Queen’s University has announced a pioneering new drug delivery system that has the potential to reduce HIV rates.
The university is playing a central role in an international consortium that has revealed the development of a patch delivery system which will lower the chances of infection for those at very high risk of HIV.
HIV pre-exposure prophylaxis — better known as PrEP — is when people at very high risk of HIV take medicines daily to lower their chances of getting infected.
PrEP can stop HIV from taking hold and spreading throughout the body.
Queen’s and its collaborators will combine their expertise to develop a novel ‘microarray’ patch for HIV PrEP in preparation for future clinical trials.
The consortium has been granted more than $10m (£7m)by USAID for their research.
USAID is a US Government agency that provides backing for cost-effective and sustainable HIV/AIDS research. The collaborators will work with women and healthcare workers in Kenya, South Africa and Uganda to design a patch that meets their needs.
Microarray patches are a discreet, easy-to-use technology that contain tiny projections that painlessly penetrate the top layer of skin to deliver a drug.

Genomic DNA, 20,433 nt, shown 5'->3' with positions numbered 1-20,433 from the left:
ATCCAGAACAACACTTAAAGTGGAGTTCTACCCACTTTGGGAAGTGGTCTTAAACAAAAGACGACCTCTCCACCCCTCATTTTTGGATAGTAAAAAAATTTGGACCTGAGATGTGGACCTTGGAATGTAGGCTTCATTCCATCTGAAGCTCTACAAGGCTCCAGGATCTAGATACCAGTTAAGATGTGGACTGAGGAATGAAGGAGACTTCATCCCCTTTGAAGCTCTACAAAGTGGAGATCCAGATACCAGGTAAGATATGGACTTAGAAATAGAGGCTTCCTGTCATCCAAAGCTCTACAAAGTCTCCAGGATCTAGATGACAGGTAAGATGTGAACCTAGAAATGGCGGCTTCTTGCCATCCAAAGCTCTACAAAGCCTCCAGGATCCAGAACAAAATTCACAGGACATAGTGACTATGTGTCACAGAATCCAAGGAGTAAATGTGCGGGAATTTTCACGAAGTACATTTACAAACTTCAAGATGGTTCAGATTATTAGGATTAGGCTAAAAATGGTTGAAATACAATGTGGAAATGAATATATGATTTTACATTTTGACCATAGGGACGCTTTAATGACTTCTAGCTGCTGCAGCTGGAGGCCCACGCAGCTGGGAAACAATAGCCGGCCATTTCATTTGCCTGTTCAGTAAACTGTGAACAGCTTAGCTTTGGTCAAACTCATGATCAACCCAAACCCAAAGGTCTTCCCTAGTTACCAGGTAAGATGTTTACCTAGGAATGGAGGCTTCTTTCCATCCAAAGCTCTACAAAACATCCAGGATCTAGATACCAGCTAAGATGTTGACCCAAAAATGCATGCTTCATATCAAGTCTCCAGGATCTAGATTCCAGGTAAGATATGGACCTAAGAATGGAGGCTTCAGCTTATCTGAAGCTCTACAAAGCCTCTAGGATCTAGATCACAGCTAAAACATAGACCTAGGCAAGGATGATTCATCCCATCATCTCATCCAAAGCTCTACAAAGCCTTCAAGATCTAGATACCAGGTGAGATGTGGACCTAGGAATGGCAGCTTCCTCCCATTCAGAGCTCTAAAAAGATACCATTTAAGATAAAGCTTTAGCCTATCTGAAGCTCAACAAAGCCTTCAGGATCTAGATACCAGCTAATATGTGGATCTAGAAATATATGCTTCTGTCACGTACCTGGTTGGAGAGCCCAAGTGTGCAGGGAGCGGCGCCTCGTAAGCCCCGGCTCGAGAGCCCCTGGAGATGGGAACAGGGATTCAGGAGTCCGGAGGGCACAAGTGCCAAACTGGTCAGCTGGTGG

The novel high-dose patches have been pioneered at Queen’s.
They contain large amounts of HIV medications in the form of microscopic solid particles.
When the projections dissolve in skin, the tiny particles release the medication over time. The Joint United Nations Programme on HIV/AIDS (UNAIDS) estimates that 1.8 million people became infected with HIV in 2016, with the majority of infections occurring in young women in sub-Saharan Africa.
Daily use of oral HIV PrEP can help reduce the risk of infection, but this can be challenging.
A delivery mechanism that enables self-administration of a long-acting PrEP — with the potential to protect users for weeks or months at a time — could increase consistent usage for at-risk women and others.
Professor Ryan Donnelly, from the School of Pharmacy, who is leading the work for Queen’s, said: “This exciting project is very much in line with the research ethos of the university, which is centred on global challenges. HIV remains a global health emergency.
“By developing a risk-free delivery system that could help prevent HIV transmission, our partnership stands to change the lives of people across the world, especially those in the world’s poorest countries.”